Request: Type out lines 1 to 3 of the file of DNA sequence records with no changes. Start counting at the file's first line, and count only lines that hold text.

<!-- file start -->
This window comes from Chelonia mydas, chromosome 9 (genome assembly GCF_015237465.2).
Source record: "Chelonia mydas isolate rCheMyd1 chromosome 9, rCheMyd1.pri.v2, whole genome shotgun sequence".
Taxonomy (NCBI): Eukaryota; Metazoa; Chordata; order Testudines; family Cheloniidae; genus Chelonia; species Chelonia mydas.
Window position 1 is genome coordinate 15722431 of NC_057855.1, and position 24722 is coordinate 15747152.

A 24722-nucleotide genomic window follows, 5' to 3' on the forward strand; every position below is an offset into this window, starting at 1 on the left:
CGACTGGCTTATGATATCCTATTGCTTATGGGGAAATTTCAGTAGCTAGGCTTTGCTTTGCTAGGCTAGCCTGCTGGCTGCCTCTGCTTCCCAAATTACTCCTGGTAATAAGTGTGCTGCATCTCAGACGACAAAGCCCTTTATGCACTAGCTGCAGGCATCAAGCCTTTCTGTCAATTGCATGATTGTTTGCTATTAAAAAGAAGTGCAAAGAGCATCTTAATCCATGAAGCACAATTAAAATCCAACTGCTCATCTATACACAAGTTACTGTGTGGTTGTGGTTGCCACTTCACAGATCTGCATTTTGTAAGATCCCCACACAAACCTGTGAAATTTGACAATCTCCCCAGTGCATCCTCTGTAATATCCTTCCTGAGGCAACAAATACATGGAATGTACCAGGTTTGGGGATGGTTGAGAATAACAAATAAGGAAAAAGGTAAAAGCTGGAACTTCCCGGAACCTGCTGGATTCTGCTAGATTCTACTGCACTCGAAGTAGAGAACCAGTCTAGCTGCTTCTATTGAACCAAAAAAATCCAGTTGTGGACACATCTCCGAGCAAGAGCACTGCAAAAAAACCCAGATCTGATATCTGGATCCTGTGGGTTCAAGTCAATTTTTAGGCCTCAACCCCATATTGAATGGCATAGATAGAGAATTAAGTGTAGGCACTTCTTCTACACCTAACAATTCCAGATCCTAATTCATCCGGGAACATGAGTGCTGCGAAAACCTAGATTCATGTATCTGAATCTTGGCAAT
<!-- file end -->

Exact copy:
This window comes from Chelonia mydas, chromosome 9 (genome assembly GCF_015237465.2).
Source record: "Chelonia mydas isolate rCheMyd1 chromosome 9, rCheMyd1.pri.v2, whole genome shotgun sequence".
Taxonomy (NCBI): Eukaryota; Metazoa; Chordata; order Testudines; family Cheloniidae; genus Chelonia; species Chelonia mydas.